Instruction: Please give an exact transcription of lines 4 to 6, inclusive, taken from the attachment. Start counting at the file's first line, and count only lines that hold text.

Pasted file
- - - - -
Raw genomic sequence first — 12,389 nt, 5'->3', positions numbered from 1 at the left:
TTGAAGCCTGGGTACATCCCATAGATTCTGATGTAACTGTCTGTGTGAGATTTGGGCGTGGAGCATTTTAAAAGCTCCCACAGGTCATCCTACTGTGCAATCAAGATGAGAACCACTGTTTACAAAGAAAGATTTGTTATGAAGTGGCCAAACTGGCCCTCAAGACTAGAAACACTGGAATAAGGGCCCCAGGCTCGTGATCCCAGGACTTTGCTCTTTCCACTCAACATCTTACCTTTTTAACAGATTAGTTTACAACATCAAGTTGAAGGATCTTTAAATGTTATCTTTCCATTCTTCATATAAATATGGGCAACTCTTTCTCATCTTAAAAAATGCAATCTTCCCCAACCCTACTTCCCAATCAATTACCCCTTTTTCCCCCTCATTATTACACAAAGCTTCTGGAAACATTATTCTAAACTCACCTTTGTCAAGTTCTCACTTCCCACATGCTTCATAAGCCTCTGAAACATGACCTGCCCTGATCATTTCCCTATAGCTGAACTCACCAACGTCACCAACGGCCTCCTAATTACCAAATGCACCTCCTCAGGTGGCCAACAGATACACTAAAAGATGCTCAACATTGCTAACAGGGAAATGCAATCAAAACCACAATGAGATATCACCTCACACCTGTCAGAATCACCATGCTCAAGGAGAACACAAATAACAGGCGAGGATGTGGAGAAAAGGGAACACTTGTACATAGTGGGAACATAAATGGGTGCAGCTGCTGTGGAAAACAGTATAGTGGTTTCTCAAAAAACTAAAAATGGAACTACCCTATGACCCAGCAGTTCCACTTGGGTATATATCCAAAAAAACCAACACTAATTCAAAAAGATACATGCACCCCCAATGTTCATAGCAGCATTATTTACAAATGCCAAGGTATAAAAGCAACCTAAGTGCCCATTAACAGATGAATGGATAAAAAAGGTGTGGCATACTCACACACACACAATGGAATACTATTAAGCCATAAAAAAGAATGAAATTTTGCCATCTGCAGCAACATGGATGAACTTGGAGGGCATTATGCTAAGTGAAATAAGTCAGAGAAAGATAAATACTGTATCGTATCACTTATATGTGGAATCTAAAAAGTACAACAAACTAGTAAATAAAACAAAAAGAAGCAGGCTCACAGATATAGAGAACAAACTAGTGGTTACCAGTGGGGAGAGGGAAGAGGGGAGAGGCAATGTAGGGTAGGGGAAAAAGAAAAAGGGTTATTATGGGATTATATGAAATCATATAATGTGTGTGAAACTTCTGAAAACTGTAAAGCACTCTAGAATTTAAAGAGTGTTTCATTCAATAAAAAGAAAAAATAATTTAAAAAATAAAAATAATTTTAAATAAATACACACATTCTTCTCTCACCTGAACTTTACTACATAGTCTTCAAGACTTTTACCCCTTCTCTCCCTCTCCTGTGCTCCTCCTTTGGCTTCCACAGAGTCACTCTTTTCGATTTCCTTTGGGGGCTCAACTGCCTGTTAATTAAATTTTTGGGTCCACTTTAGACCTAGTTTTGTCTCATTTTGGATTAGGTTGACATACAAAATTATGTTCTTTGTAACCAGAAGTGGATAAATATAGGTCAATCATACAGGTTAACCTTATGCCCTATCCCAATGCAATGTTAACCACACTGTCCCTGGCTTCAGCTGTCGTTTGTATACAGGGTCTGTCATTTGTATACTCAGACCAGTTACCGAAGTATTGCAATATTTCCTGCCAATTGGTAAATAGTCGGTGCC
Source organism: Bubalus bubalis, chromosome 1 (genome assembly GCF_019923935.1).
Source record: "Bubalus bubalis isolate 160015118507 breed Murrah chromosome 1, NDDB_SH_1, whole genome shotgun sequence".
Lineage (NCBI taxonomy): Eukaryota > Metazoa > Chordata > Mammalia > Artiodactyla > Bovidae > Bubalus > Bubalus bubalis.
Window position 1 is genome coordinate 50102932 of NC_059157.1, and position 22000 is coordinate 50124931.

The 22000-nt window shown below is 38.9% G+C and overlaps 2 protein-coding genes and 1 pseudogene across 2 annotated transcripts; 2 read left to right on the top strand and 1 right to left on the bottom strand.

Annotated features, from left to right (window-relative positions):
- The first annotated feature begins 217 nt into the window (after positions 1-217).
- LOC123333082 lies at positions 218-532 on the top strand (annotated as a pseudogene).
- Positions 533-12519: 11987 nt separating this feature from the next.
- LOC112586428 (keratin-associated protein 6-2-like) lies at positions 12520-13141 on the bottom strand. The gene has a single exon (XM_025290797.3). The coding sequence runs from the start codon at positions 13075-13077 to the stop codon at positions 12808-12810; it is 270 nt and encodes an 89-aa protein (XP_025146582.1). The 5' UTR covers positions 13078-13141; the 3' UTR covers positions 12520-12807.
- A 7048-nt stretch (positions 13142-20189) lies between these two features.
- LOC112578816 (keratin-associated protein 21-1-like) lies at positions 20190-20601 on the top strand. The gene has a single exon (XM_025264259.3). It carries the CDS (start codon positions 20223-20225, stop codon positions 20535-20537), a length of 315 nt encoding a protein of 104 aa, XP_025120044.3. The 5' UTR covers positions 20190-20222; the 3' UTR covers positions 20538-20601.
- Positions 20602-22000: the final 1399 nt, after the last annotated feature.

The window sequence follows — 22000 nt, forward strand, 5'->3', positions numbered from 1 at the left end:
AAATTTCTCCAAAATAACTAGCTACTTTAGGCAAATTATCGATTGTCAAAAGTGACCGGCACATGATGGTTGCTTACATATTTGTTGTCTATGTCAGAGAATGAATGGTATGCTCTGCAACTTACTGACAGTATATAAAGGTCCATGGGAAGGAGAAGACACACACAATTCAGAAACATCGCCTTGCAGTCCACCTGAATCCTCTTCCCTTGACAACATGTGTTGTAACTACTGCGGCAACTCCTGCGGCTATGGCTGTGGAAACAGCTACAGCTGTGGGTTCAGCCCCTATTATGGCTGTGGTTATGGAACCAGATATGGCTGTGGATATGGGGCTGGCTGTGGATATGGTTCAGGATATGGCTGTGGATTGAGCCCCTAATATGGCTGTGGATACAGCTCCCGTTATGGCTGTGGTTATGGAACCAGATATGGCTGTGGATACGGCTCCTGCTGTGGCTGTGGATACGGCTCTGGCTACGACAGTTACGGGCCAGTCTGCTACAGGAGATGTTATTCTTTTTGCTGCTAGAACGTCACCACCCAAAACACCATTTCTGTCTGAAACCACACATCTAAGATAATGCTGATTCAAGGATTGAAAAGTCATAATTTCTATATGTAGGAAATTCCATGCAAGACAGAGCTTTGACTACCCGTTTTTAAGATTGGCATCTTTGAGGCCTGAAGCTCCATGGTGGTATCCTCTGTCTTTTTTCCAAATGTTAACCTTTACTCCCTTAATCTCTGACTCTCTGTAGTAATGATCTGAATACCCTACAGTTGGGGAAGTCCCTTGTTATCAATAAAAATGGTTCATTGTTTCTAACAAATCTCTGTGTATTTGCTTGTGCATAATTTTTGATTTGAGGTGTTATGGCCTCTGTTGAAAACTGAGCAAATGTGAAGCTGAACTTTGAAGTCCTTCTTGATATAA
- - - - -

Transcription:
Source record: "Bubalus bubalis isolate 160015118507 breed Murrah chromosome 1, NDDB_SH_1, whole genome shotgun sequence".
Lineage (NCBI taxonomy): Eukaryota > Metazoa > Chordata > Mammalia > Artiodactyla > Bovidae > Bubalus > Bubalus bubalis.
Window position 1 is genome coordinate 50102932 of NC_059157.1, and position 22000 is coordinate 50124931.